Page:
After we launched Rando it was nice to see that many journalists and most importantly the users themselves shared our viewpoint and agreed with the core values behind the project. It seemed to us at least that there was a market for an anti-social photo-sharing network and as time went on, this fact was further consolidated by user feedback.
To compliment the overwhelming positivity there was of course some less than positive feelings surrounding the app. Most people who commentated negatively expected (or wanted) the platform to be besieged by pictures of private parts. Unfortunately for these people, the reality was that only a small fraction of users (less than 1%) felt the need to upload this type of content and faith in humanity was massively restored at this point.
MO PLATFORMS… MO PROBLEMS
The experimental nature of the project meant the whole team could enjoy and take advantage of a free-form way of thinking. By not being tied to a set of rules or way of working, we could instead approach some of the things we’ve done in the past, differently. The only prerequisite, which naturally became a glass ceiling to our experimentation, was to keep the users at the forefront of our minds, as well as keep the quality of everything we did as high as possible.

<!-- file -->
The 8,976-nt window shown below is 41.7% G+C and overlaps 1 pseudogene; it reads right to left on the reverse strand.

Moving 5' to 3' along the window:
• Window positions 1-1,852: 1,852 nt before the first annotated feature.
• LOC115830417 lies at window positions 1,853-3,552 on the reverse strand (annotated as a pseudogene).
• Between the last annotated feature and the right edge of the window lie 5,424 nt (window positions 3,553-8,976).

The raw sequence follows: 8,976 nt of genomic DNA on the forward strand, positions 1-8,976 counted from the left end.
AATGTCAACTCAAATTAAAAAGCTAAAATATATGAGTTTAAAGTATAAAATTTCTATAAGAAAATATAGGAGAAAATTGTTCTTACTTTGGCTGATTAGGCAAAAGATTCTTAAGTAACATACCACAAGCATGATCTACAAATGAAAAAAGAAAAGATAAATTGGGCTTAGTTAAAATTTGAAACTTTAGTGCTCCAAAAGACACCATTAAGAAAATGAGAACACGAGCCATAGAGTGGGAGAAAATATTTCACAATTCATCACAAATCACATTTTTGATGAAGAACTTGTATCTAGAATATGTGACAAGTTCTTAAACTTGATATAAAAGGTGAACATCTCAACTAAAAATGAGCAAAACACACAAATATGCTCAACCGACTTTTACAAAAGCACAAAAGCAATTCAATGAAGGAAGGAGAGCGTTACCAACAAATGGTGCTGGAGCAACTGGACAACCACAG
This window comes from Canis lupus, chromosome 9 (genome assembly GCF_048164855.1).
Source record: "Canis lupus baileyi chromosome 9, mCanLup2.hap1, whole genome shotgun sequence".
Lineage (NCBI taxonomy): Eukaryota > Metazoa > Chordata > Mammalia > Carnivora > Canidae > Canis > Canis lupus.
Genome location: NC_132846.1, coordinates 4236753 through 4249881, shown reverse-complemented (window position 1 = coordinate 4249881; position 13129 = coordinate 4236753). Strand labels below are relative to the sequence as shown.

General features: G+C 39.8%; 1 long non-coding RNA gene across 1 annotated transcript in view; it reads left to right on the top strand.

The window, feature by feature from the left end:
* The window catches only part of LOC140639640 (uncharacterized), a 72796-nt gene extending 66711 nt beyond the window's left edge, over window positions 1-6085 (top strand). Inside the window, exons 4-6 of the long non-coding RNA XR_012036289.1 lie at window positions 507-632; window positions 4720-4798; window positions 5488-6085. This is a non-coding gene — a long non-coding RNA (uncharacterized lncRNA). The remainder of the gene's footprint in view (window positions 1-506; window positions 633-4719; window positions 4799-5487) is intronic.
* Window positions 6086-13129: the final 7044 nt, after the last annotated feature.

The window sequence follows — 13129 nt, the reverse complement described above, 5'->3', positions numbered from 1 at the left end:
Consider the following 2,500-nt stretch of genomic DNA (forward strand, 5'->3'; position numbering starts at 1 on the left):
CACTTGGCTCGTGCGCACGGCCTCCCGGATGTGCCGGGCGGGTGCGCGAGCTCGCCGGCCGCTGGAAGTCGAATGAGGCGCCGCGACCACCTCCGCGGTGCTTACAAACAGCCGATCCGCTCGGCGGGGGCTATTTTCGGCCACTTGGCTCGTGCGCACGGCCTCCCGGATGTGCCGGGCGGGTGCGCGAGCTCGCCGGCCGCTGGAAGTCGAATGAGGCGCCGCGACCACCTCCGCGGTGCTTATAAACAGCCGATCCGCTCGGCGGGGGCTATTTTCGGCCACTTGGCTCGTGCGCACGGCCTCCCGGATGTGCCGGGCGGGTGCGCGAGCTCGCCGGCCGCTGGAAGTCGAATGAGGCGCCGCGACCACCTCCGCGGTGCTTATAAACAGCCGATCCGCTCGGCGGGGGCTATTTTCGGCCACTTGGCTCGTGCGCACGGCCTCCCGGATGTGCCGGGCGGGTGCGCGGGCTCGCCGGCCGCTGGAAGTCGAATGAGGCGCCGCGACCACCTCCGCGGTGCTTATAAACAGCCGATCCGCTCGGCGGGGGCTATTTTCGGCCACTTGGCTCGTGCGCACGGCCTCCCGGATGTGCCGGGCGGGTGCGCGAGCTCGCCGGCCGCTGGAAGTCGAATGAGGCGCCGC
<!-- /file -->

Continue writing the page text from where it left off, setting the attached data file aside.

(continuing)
Like with all good projects we had the opportunity to continually expand our knowledge and a great example of this was our decision to launch Rando on Windows Phone 8. With no previous experience developing on this platform, all we needed was one passionate developer and three weeks of hard work to actually make it happen.
One big issue we faced when it came to multiple platform support for Rando was keeping consistency with the product and with the platform paradigm. Although Rando for iOS and Android are similar, we’ve created a slightly different experience on Windows Phone 8 simply because we wanted to make the most of what the platform offered us.
THE ART OF PLANNING… WITHOUT PLANNING
When we launched Rando we wrote a blog post on our JFDI approach to the project. Not much has changed in terms of this approach and we do what needs to be done, when it needs to be done. We are always focused on the now and we strongly believe that it’s better to get a simple working version out to the users, over having an unfinished advanced feature sitting in a code repository.
This means that we work in parallel across all platforms as well as when it comes to design and code. As soon as we have something to implement, we start implementing it while it’s being designed, then we tweak it to the specs as soon as the design is finalised.